Insurance Churning Rates For Low-Income Adults Under Health Reform Lower Than Expected But Still Harmful For Many
Author: Benjamin D. Sommers, Rebecca Gourevitch, Bethany Maylone, Robert J. Blendon, Arnold M. Epstein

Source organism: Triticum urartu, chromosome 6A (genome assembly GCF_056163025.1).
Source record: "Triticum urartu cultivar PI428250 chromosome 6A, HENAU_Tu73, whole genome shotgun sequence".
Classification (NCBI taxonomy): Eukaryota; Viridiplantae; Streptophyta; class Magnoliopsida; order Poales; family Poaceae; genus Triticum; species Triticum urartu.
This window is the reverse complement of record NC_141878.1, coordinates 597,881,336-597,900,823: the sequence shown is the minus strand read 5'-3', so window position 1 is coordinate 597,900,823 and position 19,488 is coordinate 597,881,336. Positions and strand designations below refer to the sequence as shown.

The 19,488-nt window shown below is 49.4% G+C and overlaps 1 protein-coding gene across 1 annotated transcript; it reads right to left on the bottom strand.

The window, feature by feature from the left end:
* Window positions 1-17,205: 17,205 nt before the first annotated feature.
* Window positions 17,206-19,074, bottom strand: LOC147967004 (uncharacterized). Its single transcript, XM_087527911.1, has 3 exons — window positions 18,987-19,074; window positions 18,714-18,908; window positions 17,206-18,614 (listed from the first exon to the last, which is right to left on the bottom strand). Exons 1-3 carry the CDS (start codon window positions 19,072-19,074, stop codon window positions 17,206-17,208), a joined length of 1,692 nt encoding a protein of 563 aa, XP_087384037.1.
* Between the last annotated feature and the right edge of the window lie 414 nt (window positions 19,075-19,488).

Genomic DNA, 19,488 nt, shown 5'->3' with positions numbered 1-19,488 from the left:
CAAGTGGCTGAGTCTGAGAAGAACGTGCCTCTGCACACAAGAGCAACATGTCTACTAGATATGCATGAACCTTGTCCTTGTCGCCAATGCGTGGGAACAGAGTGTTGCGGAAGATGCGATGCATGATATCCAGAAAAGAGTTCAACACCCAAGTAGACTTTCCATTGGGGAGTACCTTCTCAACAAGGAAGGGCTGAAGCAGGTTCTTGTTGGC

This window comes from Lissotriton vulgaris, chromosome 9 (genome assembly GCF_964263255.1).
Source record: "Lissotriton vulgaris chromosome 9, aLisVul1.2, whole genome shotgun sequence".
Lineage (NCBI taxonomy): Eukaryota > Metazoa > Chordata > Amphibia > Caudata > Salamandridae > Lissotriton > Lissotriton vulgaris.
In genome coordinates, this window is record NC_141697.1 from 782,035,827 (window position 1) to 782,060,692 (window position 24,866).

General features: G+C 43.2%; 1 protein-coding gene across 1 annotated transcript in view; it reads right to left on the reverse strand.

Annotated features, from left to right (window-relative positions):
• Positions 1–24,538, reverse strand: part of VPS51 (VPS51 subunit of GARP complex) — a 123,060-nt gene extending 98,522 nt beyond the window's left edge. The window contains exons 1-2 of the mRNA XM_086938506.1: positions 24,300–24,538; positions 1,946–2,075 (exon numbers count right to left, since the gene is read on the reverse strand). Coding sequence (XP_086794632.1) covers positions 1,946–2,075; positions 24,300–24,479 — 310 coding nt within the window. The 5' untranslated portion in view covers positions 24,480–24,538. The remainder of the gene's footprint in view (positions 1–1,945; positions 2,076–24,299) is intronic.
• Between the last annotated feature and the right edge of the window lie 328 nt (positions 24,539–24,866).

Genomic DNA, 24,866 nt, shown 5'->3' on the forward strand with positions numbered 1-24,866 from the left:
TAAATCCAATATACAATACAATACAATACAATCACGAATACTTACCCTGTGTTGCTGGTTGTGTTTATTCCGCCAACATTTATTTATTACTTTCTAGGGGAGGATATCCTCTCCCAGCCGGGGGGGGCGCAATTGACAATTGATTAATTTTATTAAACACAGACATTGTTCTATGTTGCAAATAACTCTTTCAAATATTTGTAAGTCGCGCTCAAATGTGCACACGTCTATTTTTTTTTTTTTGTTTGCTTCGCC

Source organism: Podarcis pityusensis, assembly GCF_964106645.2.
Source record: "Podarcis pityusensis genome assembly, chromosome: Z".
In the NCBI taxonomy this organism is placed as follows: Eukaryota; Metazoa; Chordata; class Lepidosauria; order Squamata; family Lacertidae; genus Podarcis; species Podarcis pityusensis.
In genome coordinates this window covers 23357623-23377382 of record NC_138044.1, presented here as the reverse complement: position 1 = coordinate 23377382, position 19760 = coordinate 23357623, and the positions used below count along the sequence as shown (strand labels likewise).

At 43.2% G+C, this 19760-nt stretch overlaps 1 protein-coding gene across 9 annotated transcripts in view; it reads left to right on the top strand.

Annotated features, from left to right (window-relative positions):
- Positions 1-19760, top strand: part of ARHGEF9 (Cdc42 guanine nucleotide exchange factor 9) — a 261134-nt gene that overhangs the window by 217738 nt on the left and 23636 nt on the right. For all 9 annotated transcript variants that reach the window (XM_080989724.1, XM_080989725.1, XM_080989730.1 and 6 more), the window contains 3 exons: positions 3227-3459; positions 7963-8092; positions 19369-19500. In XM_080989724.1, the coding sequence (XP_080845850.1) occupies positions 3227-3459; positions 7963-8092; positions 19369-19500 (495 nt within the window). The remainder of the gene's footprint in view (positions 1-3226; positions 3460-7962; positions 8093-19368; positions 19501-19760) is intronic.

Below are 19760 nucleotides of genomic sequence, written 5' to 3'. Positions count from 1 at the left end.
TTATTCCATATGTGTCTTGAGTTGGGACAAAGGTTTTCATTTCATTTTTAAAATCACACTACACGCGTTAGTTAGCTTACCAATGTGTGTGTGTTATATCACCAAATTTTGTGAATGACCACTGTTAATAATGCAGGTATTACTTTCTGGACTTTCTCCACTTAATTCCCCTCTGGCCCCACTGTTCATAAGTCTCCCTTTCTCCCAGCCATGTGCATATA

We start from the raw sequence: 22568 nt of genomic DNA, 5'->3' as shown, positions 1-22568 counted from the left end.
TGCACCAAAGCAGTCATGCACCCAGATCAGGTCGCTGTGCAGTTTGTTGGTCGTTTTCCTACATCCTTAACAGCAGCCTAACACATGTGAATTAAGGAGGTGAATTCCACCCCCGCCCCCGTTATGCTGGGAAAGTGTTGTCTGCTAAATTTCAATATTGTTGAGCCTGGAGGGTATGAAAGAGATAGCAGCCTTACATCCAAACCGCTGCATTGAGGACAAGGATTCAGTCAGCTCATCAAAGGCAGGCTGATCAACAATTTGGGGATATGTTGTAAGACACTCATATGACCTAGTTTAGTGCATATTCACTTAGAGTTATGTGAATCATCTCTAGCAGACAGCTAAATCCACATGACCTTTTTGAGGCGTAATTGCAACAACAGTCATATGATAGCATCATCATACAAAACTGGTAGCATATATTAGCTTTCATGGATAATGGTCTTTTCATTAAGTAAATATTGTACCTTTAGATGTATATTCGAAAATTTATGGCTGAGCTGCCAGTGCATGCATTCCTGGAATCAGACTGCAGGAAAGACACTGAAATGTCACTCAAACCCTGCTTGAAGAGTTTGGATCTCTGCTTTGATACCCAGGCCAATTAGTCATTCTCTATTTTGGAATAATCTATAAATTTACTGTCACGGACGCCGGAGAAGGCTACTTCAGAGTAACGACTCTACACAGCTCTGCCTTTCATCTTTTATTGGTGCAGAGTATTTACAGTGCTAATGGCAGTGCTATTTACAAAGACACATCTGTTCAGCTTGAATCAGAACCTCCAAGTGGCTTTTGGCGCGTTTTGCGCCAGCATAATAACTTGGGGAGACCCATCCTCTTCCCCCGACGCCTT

Changes in insurance coverage over time, or “churning,” may have adverse consequences, but there has been little evidence on churning since implementation of the major coverage expansions in the Affordable Care Act (ACA) in 2014. We explored the frequency and implications of churning through surveying 3,011 low-income adults in Kentucky, which used a traditional expansion of Medicaid; Arkansas, which chose a “private option” expansion that enrolled beneficiaries in private Marketplace plans; and Texas, which opted not to expand. We also compared 2015 churning rates in these states to survey data from 2013, before the coverage expansions. Nearly 25 percent of respondents in 2015 changed coverage during the previous twelve months—a rate lower than some previous predictions. We did not find significantly different churning rates in the three states over time. Common causes of churning were job-related changes and loss of eligibility for Medicaid or Marketplace subsidies. Churning was associated with disruptions in physician care and medication adherence, increased emergency department use, and worsening self-reported quality of care and health status. Even churning without gaps in coverage had negative effects. Churning remains a challenge for many Americans, and policies are needed to reduce its frequency and mitigate its negative impacts.